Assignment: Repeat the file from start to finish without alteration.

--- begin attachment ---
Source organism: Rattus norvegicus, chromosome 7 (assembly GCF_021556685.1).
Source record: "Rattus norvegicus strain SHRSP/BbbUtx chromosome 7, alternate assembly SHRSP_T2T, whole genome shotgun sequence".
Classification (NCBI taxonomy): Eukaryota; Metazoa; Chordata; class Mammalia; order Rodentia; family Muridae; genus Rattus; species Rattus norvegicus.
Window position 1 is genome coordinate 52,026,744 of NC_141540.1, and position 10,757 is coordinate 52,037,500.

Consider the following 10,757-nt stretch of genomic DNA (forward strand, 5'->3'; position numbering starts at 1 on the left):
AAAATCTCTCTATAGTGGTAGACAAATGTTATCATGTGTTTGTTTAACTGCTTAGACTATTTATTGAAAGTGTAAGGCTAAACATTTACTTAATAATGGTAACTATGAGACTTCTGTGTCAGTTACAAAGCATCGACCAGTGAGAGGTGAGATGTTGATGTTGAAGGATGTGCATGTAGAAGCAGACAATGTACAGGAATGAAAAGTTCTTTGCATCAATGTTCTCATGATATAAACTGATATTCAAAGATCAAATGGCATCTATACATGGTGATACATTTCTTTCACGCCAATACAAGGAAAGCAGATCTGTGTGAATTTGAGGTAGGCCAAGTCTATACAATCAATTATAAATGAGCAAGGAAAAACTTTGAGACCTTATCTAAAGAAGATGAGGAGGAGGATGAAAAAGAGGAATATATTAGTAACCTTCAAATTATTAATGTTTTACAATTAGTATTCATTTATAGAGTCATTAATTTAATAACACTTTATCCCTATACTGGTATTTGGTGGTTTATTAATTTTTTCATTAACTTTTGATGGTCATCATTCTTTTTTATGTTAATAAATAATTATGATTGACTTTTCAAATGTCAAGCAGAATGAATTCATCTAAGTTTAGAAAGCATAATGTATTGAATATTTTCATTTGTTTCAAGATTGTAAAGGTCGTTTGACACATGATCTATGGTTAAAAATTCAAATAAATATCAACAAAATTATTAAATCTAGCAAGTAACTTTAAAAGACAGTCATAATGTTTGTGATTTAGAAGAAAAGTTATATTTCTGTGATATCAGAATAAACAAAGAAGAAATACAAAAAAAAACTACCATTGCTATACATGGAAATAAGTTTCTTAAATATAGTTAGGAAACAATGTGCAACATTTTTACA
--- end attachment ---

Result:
Source organism: Rattus norvegicus, chromosome 7 (assembly GCF_021556685.1).
Source record: "Rattus norvegicus strain SHRSP/BbbUtx chromosome 7, alternate assembly SHRSP_T2T, whole genome shotgun sequence".
Classification (NCBI taxonomy): Eukaryota; Metazoa; Chordata; class Mammalia; order Rodentia; family Muridae; genus Rattus; species Rattus norvegicus.
Window position 1 is genome coordinate 52,026,744 of NC_141540.1, and position 10,757 is coordinate 52,037,500.

Consider the following 10,757-nt stretch of genomic DNA (forward strand, 5'->3'; position numbering starts at 1 on the left):
AAAATCTCTCTATAGTGGTAGACAAATGTTATCATGTGTTTGTTTAACTGCTTAGACTATTTATTGAAAGTGTAAGGCTAAACATTTACTTAATAATGGTAACTATGAGACTTCTGTGTCAGTTACAAAGCATCGACCAGTGAGAGGTGAGATGTTGATGTTGAAGGATGTGCATGTAGAAGCAGACAATGTACAGGAATGAAAAGTTCTTTGCATCAATGTTCTCATGATATAAACTGATATTCAAAGATCAAATGGCATCTATACATGGTGATACATTTCTTTCACGCCAATACAAGGAAAGCAGATCTGTGTGAATTTGAGGTAGGCCAAGTCTATACAATCAATTATAAATGAGCAAGGAAAAACTTTGAGACCTTATCTAAAGAAGATGAGGAGGAGGATGAAAAAGAGGAATATATTAGTAACCTTCAAATTATTAATGTTTTACAATTAGTATTCATTTATAGAGTCATTAATTTAATAACACTTTATCCCTATACTGGTATTTGGTGGTTTATTAATTTTTTCATTAACTTTTGATGGTCATCATTCTTTTTTATGTTAATAAATAATTATGATTGACTTTTCAAATGTCAAGCAGAATGAATTCATCTAAGTTTAGAAAGCATAATGTATTGAATATTTTCATTTGTTTCAAGATTGTAAAGGTCGTTTGACACATGATCTATGGTTAAAAATTCAAATAAATATCAACAAAATTATTAAATCTAGCAAGTAACTTTAAAAGACAGTCATAATGTTTGTGATTTAGAAGAAAAGTTATATTTCTGTGATATCAGAATAAACAAAGAAGAAATACAAAAAAAAACTACCATTGCTATACATGGAAATAAGTTTCTTAAATATAGTTAGGAAACAATGTGCAACATTTTTACA